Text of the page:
HMS Falmouth (F113)
|Builder:||Swan Hunter & Wigham Richardson|
|Laid down:||23 November 1957|
|Launched:||15 December 1959|
|Commissioned:||25 July 1961|
|Identification:||Pennant number: F113|
|Fate:||Sold for scrap, 1989|
|General characteristics (as built)|
|Class and type:||Rothesay-class frigate|
|Draught:||17 ft 4 in|
2 × Babcock & Wilcox boilersEnglish Electric geared turbines, 2 shafts, 30000 shafts horsepower
|Speed:||30 kn (56 km/h; 35 mph)|
Falmouth displaced 2,150 long tons (2,180 t) at normal load and 2,560 long tons (2,600 t) at deep load. The ship had an overall length of 370 feet (112.8 m), a beam of 41 feet (12.5 m) and a draught of 17 feet (5.2 m) at deep load. She was powered by a pair of geared steam turbines, each driving one shaft, which developed a total of 30,000 shaft horsepower (22,000 kW) and gave a maximum speed of 29 knots (54 km/h; 33 mph). Steam for the turbines was provided by a pair of Babcock & Wilcox boilers. Falmouth had a range of 4,500 nautical miles (8,300 km; 5,200 mi) at 12 knots (22 km/h; 14 mph). The ship's complement was 200–35 officers and ratings.
The ship mounted a pair of 4.5-inch (114 mm) Mk 6 guns in a single twin-gun turret forward. Her secondary armament consisted of a twin-gun STAAG mount for the Bofors 40-millimetre (2 in) anti-aircraft gun aft. Falmouth mounted two triple-barrelled mounts for the Limbo anti-submarine mortar. The ship carried eight fixed torpedo tubes and two twin-tube rotating mounts for 21-inch (533 mm) torpedoes. The Rothesay-class ships were equipped with a Type 170 sonar for the Limbo as well as a general-purpose Type 174 sonar. They were fitted with a Type 293Q target-indication radar and a Type 277Q surface-search radar.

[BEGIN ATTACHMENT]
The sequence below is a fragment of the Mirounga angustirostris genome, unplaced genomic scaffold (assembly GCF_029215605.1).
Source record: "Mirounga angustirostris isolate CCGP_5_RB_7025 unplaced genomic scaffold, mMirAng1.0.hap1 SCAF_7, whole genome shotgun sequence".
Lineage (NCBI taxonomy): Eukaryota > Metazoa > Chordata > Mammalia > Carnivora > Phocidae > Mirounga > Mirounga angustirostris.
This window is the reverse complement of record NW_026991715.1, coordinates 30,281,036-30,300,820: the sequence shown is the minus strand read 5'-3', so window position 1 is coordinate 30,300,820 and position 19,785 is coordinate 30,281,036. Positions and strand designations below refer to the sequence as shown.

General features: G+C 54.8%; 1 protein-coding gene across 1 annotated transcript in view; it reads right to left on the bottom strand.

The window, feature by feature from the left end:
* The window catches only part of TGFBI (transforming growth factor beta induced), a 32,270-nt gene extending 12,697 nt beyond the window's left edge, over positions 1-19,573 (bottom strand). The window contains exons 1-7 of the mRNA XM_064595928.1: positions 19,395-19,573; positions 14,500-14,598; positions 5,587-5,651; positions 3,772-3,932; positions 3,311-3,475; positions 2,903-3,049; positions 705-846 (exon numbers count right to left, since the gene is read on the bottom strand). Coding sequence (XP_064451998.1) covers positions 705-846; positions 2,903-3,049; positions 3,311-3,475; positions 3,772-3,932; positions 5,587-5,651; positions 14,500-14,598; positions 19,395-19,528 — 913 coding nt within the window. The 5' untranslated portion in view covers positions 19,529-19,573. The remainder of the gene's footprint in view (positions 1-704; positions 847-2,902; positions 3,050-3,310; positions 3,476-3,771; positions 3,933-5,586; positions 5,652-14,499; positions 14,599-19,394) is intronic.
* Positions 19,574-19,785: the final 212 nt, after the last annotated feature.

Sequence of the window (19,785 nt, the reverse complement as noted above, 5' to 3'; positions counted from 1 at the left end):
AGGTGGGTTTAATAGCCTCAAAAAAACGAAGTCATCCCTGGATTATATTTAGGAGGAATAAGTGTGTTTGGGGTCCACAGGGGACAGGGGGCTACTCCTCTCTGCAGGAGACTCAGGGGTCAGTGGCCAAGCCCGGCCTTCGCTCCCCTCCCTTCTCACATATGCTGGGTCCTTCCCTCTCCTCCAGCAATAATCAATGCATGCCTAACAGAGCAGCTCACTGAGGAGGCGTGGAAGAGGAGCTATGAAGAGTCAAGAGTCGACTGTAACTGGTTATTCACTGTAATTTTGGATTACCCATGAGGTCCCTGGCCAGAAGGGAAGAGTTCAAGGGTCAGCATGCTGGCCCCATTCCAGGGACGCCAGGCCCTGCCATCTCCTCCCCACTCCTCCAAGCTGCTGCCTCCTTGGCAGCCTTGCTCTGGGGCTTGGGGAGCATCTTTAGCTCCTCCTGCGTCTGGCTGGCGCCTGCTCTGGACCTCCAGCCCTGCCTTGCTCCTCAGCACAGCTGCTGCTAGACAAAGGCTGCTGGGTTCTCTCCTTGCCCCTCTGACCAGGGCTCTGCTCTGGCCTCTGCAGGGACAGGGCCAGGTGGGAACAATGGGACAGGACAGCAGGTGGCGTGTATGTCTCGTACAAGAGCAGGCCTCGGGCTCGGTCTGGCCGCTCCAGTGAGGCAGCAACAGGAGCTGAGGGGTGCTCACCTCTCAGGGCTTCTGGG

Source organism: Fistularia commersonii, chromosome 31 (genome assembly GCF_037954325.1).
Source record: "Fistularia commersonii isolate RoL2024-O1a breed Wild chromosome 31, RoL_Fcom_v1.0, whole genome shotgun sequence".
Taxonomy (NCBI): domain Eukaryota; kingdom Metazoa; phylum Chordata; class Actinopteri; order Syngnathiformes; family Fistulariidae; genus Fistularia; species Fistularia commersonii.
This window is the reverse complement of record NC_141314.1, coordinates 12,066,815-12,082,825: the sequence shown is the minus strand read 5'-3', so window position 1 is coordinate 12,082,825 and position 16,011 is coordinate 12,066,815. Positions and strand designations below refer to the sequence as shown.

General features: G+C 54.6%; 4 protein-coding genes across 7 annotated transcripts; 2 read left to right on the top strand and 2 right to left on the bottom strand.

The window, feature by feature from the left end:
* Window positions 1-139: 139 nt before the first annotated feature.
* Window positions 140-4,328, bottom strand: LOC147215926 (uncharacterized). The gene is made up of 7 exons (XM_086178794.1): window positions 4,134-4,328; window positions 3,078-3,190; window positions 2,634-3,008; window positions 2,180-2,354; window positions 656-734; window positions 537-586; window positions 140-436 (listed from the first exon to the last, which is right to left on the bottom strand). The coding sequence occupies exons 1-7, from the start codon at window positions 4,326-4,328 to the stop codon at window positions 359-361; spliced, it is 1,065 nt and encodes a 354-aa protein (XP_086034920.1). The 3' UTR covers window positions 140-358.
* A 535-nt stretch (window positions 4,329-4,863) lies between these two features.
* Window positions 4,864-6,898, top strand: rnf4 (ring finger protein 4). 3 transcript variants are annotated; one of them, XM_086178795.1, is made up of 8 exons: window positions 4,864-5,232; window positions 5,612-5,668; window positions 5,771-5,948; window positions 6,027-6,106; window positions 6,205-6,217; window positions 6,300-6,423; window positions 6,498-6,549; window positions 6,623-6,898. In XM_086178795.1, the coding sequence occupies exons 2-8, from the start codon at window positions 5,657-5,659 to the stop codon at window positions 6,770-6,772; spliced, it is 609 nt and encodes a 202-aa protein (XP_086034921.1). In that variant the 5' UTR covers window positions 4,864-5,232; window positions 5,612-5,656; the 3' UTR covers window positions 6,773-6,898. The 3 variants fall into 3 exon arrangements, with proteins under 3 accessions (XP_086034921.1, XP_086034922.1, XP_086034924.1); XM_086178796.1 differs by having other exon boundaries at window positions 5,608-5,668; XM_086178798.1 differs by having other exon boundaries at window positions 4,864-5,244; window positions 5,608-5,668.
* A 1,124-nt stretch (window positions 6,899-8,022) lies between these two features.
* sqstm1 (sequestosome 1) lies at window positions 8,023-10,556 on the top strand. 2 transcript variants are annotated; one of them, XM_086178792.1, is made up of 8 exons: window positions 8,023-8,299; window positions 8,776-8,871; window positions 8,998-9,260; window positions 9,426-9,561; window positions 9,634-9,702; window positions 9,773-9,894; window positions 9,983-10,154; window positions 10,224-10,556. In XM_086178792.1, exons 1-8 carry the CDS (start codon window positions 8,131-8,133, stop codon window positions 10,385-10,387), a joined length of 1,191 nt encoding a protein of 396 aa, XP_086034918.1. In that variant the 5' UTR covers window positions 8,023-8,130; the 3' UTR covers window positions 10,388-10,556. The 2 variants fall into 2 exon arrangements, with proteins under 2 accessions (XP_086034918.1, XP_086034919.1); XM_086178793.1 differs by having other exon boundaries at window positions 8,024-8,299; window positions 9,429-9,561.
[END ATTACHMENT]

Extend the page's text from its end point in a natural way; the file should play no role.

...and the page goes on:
Construction and Career
In August 1961 Falmouth joined the 20th Frigate Squadron based at Londonderry Port, Northern Ireland. On 5 December that year, Falmouth collided with the oiler RFA Tideflow in Lyme Bay and was badly damaged. From December 1963, Falmouth served as leader of the 30th Frigate Squadron. The 30th Flotilla, including Falmouth, served as part of the Far East Fleet from September 1964 to December 1964, and again from June 1965 until December that year.
From August 1968 to 6 January 1971, Falmouth was refitted at Portsmouth Dockyard, being fitted with a hangar and flight deck to allow operation of a single Westland Wasp helicopter, while a Seacat launcher was fitted on top of the hangar. One of the Limbo mortars and the Bofors guns were removed in compensation.
On the evening of 6 May 1976, after the outcome of the Third Cod War had already been decided, the Icelandic gunboat V/s Týr was trying to cut the nets of the fishing trawler Carlisle, when Captain Gerald Plumer of Falmouth ordered it rammed. Falmouth rammed the Týr at the speed of 22+ knots (41+ km/h), almost capsizing her. Týr did not sink and managed to cut the nets of Carlisle, after which the Falmouth rammed it again. The Týr was heavily damaged and found herself propelled by only a single screw and pursued by the tug-boat Statesman. As a response Captain Guðmundur Kjærnested gave orders to man Týr's guns to deter any further ramming. Falmouth also sustained serious damage on her bow during the incident.
Falmouth left active service in 1980, when she was transferred to the Standby Squadron at Chatham, and by early 1982 she was being considered for disposal as a result of the 1981 Defence White Paper, which proposed cuts in the Royal Navy's surface fleet. Argentina's invasion of the Falkland Islands in April 1982 changed these plans, and Falmouth was given a refit and returned to active duty, although she did not take part in the Falklands War. Falmouth carried out a patrol in the South Atlantic from May 1983, returning to Britain in September that year. In March 1984, she was deployed to the Middle and Far East, returning home in August that year.
- Gardiner, Chumbley & Budzbon, pp. 514, 519
- Friedman, Chapter 10
- Gardiner, Chumbley & Budzbon, p. 519
- Critchley 1992, p. 106.
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- Marriott 1983, p. 58
- "Falmouth's Back With the Fleet". Navy News. February 1971. p. 23. Retrieved 29 September 2018.
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|url=(help). Annapolis, Maryland: Naval Institute Press. ISBN 1-86176-137-6.
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